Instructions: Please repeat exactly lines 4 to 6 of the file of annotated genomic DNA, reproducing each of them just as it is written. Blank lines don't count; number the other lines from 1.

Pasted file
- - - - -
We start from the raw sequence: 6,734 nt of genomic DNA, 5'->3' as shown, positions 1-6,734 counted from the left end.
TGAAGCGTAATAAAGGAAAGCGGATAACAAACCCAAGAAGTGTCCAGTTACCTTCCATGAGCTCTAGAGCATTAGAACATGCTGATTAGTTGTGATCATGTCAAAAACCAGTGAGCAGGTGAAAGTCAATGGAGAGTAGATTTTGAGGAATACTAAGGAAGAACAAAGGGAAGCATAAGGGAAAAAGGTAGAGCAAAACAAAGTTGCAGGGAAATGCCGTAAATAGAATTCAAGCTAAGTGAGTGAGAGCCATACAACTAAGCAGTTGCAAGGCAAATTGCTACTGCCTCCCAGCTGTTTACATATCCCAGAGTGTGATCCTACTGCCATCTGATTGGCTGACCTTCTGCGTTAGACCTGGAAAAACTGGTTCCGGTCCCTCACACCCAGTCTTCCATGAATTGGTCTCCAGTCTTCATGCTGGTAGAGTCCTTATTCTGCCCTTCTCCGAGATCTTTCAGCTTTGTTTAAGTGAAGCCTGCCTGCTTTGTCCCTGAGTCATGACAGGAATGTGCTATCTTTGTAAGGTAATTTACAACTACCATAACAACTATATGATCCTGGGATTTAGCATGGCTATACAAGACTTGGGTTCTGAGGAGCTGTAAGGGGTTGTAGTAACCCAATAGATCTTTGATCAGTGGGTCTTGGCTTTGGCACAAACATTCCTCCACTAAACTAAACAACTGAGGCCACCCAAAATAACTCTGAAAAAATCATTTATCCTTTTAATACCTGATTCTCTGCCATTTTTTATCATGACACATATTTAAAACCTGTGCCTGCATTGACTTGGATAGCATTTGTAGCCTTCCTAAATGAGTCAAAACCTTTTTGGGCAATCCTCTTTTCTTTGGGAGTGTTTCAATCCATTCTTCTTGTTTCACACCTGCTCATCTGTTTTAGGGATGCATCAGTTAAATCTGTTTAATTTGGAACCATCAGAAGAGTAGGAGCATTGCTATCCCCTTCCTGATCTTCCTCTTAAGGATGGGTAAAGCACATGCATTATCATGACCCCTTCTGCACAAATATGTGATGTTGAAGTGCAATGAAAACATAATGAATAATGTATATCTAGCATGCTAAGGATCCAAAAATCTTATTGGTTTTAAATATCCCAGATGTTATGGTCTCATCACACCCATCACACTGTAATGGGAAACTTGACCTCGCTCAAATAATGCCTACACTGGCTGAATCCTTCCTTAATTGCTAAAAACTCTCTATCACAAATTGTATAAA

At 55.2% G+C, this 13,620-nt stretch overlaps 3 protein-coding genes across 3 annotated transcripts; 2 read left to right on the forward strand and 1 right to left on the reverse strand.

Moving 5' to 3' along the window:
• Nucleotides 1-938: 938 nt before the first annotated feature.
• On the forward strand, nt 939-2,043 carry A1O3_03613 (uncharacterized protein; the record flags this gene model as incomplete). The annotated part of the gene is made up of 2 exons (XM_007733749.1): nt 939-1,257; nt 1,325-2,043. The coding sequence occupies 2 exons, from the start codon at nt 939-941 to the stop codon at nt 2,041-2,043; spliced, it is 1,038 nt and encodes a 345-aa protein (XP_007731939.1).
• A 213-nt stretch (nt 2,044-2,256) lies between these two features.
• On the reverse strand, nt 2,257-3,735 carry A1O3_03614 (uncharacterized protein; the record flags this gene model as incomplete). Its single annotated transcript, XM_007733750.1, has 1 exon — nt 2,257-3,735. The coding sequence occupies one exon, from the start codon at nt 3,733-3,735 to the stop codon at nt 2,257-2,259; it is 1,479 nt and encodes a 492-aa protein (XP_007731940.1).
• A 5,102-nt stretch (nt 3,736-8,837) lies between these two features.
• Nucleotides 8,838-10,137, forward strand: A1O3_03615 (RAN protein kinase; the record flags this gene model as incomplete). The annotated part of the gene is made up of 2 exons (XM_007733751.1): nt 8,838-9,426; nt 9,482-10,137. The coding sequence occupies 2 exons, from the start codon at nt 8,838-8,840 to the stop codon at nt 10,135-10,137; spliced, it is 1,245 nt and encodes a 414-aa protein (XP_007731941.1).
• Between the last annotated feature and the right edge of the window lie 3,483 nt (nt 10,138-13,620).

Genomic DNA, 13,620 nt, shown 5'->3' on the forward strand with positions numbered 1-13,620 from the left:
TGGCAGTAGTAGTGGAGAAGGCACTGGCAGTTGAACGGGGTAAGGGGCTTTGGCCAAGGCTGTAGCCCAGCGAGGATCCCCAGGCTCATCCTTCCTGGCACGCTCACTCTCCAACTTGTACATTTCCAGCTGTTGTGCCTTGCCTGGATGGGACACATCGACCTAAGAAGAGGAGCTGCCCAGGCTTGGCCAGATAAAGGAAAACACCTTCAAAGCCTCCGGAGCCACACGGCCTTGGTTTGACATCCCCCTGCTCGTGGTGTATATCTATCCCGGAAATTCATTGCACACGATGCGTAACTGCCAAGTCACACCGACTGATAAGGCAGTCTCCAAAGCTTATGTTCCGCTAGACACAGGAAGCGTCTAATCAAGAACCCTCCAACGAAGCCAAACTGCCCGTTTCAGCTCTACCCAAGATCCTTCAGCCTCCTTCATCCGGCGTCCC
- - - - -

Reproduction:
Moving 5' to 3' along the window:
• Nucleotides 1-938: 938 nt before the first annotated feature.
• On the forward strand, nt 939-2,043 carry A1O3_03613 (uncharacterized protein; the record flags this gene model as incomplete). The annotated part of the gene is made up of 2 exons (XM_007733749.1): nt 939-1,257; nt 1,325-2,043. The coding sequence occupies 2 exons, from the start codon at nt 939-941 to the stop codon at nt 2,041-2,043; spliced, it is 1,038 nt and encodes a 345-aa protein (XP_007731939.1).